I heard an outstanding sermon recently at the Peachtree Road United Methodist Church in Atlanta. Dr. Bill Britt is an excellent preacher and this was one of his best. His topic was "A Church With Open Doors" and he emphasized the need to show hospitality and welcome strangers.
Dr. Britt repeated a story that he heard from Dr. Fred Craddock about an experience in the early days of his ministry in rural East Tennessee. The atomic energy facility, later called the Oak Ridge National Laboratory, was being built in Oak Ridge. People working on the project were moving into the area and the landscape was changing.
Dr. Craddock was the pastor of a small church in Oak Ridge at that time. He suggested that the church needed to reach out to the new folks, many of whom were living in temporary housing on the hillsides of the community. The response to that suggestion was that those people were there only temporarily and they "wouldn't fit in" with the members of that congregation.
That sad story brought to mind a personal experience from my childhood. When I was eight years old my family moved from a rural community in south Alabama to the city. We lived just a few blocks from the heart of downtown Mobile. My parents were uneducated working class people. It is certainly accurate to say we were not affluent.
The St. Frances Methodist Church sat on the corner of St. Frances and Joachim streets. It was a church of prominence and influence in the city. As I grew into my teens I walked past that church frequently on my way to and from my home just north of that intersection. On some evenings I would see boys running around and having a good time.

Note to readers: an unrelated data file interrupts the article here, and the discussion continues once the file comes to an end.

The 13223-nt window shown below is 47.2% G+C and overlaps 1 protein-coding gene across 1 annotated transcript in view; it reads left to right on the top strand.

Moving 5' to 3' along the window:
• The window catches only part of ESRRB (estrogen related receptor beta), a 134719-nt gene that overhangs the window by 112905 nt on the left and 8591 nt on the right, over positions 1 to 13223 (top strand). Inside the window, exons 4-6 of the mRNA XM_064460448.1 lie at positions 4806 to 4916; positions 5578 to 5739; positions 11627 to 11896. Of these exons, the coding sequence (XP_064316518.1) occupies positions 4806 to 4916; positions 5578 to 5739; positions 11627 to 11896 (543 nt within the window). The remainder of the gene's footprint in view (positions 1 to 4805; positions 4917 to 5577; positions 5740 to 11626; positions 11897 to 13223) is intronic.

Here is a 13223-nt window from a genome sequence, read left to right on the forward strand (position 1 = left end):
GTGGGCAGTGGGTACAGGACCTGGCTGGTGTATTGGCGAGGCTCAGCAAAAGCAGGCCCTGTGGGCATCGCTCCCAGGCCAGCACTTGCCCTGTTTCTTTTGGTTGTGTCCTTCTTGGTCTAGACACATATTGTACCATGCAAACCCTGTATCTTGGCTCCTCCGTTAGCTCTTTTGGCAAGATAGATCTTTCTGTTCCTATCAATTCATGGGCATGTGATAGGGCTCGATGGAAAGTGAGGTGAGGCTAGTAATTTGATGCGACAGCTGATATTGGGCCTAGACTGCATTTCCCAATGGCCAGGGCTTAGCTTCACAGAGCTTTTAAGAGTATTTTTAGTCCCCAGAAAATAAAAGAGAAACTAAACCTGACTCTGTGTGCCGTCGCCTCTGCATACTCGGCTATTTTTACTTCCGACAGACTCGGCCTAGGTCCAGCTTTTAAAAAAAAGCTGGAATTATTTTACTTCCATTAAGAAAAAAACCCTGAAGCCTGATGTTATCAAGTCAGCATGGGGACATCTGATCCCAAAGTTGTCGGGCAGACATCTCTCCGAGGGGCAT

I decided to join in the fun. So one of my friends and I went to the church one night when we saw the boys playing outside. We discovered that they were members of a Boy Scout Troop that met at the church and we went with them to their meeting. As we were leaving the Scout Master stopped us and said, "Boys, I think it is best that you don't come back. You just don't fit in here."
That was my first and only time to attend a Boy Scout meeting until I was an adult. I learned that the Boy Scouts was an exceptional organization and that scouting was one of the outstanding programs making a positive impact in the lives of boys and young men.
I have often wondered what difference it would have made if that scout master had welcomed me and Steven instead of rejecting us.
The irony of my story is that I have been an ordained minister for over 42 years in the same denomination as the church that sponsored that scout troop. Throughout most of my adult life I have been a strong supporter of the Boy Scouts. St. Frances Methodist Church no longer exists.
And the church in Oak Ridge is now a barbeque restaurant.
Jesus' disciples said, "Lord, when did we see you hungry or naked or thirsty or lonely or sick or in prison (or wanting to join a scout troop) and did not help you?" He replied, "Whatever you did not do for one of the least of these (those who didn't fit in), you did not do for me."
"Whoever has ears to listen should pay attention!" (Mark 4:23, CEB)